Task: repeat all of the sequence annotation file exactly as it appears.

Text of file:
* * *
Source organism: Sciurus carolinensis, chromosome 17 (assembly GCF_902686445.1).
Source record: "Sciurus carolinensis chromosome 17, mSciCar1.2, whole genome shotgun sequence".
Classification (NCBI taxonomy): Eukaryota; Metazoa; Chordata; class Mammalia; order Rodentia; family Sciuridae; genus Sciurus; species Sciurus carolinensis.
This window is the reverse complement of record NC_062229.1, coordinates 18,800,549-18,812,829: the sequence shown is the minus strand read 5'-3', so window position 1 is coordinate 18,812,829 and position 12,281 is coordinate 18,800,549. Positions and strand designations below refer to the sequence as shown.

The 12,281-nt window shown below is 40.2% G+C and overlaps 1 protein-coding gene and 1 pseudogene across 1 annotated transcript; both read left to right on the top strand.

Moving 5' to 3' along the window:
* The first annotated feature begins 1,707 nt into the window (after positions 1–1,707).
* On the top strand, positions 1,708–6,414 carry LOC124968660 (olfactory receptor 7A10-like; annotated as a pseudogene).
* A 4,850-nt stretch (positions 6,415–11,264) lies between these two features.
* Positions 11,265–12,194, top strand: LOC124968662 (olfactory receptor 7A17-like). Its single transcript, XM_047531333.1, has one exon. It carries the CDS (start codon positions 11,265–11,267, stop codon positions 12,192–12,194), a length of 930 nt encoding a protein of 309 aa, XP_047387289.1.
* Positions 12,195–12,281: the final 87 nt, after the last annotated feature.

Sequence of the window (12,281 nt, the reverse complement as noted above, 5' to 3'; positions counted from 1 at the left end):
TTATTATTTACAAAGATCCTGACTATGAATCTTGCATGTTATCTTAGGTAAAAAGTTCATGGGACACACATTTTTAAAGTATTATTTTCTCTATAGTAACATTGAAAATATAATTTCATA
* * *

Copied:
Source organism: Sciurus carolinensis, chromosome 17 (assembly GCF_902686445.1).
Source record: "Sciurus carolinensis chromosome 17, mSciCar1.2, whole genome shotgun sequence".
Classification (NCBI taxonomy): Eukaryota; Metazoa; Chordata; class Mammalia; order Rodentia; family Sciuridae; genus Sciurus; species Sciurus carolinensis.
This window is the reverse complement of record NC_062229.1, coordinates 18,800,549-18,812,829: the sequence shown is the minus strand read 5'-3', so window position 1 is coordinate 18,812,829 and position 12,281 is coordinate 18,800,549. Positions and strand designations below refer to the sequence as shown.

The 12,281-nt window shown below is 40.2% G+C and overlaps 1 protein-coding gene and 1 pseudogene across 1 annotated transcript; both read left to right on the top strand.

Moving 5' to 3' along the window:
* The first annotated feature begins 1,707 nt into the window (after positions 1–1,707).
* On the top strand, positions 1,708–6,414 carry LOC124968660 (olfactory receptor 7A10-like; annotated as a pseudogene).
* A 4,850-nt stretch (positions 6,415–11,264) lies between these two features.
* Positions 11,265–12,194, top strand: LOC124968662 (olfactory receptor 7A17-like). Its single transcript, XM_047531333.1, has one exon. It carries the CDS (start codon positions 11,265–11,267, stop codon positions 12,192–12,194), a length of 930 nt encoding a protein of 309 aa, XP_047387289.1.
* Positions 12,195–12,281: the final 87 nt, after the last annotated feature.

Sequence of the window (12,281 nt, the reverse complement as noted above, 5' to 3'; positions counted from 1 at the left end):
TTATTATTTACAAAGATCCTGACTATGAATCTTGCATGTTATCTTAGGTAAAAAGTTCATGGGACACACATTTTTAAAGTATTATTTTCTCTATAGTAACATTGAAAATATAATTTCATA